Golden Colorado (May 9, 2017) www.photonics.com
Scientists from the U.S. Department of Energy’s National Renewable Energy Laboratory (NREL), along with their counterparts from similar institutes in Japan and Germany and researchers at universities and industry, outlined a potential worldwide pathway to produce a significant portion of the world’s electricity from solar power in a paper in Science.
The paper, “Terawatt-Scale Photovoltaics: Trajectories and Challenges,” focuses on the recent trajectory of photovoltaics (PV) in the wake of a solar energy conference. Fifty-seven experts met in Germany in March 2016 for a gathering of the Global Alliance of Solar Energy Research Institutes (GA-SERI), where they discussed what policy initiatives and technology advances are needed to support significant expansion of solar power over the next couple of decades.
“When we came together, there was a consensus that the global PV industry is on a clear trajectory to reach the multi-terawatt scale over the next decade,” said lead author Nancy Haegel, director of NREL’s Materials Science Center. “However, reaching the full potential for PV technology in the global energy economy will require continued advances in science and technology. Bringing the global research community together to solve challenges related to realizing this goal is a key step in that direction.”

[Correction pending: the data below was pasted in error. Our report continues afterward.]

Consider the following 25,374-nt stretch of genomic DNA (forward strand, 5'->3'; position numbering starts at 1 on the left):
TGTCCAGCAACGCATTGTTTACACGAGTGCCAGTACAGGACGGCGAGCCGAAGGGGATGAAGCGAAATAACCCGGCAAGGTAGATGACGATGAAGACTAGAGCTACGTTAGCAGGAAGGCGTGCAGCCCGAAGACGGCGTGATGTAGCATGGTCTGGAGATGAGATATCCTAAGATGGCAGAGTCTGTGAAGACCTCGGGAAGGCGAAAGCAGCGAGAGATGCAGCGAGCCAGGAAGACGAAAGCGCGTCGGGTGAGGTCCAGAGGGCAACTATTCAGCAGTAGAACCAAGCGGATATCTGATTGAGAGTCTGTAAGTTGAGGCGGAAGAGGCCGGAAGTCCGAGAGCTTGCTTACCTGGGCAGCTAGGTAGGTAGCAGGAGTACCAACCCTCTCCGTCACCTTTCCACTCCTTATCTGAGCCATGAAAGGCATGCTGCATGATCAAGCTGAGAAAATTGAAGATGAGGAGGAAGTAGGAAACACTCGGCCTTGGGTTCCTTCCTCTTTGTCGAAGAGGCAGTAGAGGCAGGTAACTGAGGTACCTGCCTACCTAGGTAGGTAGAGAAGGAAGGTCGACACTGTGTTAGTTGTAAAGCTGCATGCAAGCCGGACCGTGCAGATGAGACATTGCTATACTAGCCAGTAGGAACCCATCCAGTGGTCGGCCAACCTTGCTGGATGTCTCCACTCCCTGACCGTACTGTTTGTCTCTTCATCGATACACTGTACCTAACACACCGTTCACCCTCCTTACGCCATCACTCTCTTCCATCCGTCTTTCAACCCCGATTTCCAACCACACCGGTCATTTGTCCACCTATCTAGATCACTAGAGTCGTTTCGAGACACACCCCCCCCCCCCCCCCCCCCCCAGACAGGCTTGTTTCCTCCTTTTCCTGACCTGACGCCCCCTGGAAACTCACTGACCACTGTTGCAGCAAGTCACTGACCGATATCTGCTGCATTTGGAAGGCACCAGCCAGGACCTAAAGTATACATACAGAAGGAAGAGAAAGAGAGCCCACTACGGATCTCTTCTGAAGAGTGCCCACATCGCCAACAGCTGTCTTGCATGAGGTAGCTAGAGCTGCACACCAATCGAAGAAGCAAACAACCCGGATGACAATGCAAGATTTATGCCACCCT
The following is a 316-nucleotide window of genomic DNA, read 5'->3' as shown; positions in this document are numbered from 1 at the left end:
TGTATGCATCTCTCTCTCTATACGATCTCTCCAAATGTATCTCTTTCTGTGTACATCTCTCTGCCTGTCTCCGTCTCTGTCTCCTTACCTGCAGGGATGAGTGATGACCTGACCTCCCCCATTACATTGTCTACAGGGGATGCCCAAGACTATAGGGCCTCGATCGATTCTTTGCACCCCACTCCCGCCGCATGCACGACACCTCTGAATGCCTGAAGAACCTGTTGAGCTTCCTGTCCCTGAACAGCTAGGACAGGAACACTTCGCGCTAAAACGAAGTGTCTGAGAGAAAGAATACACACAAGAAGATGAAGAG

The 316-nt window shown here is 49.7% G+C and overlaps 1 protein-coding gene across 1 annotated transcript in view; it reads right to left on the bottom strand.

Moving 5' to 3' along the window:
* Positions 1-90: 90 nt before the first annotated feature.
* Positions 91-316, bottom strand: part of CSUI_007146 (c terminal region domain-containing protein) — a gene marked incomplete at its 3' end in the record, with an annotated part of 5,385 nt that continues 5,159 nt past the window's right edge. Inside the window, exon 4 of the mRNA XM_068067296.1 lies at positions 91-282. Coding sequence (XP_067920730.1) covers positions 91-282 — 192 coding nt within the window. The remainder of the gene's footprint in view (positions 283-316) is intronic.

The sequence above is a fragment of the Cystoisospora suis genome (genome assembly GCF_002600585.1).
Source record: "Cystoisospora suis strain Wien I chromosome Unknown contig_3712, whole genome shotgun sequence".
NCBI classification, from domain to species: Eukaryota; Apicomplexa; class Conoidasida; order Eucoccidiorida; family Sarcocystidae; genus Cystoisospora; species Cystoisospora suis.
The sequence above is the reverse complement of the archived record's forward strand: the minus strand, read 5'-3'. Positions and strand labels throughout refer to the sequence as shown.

The GA-SERI paper discusses a realistic trajectory to install 5 to 10 TW of PV capacity by 2030. Reaching that figure should be achievable through continued technology improvements and cost decreases, as well as the continuation of incentive programs to defray upfront costs of PV systems, according to the paper, which was also co-authored by David Feldman, Robert Margolis, William Tumas, Gregory Wilson, Michael Woodhouse and Sarah Kurtz of NREL.
GA-SERI’s experts predict 5 to 10 TW of PV capacity could be in place by 2030 if there is a continued reduction in the cost of PV while the performance of solar modules are improved; cost and time requirements are lowered to expand manufacturing and installation capacity; more flexible grids are able to handle high levels of PV through increased load shifting, energy storage or transmission; there is an increased demand for electricity by using more for transportation and heating or cooling; and continued progress is made in the storage of energy generated by solar power.
The Fraunhofer Institute for Solar Energy, the National Institute of Advanced Industrial Science and Technology and the National Renewable Energy Laboratory are the member institutes of GA-SERI, which was founded in 2012. NREL is the U.S. Department of Energy’s primary national laboratory for renewable energy and energy efficiency research and development.
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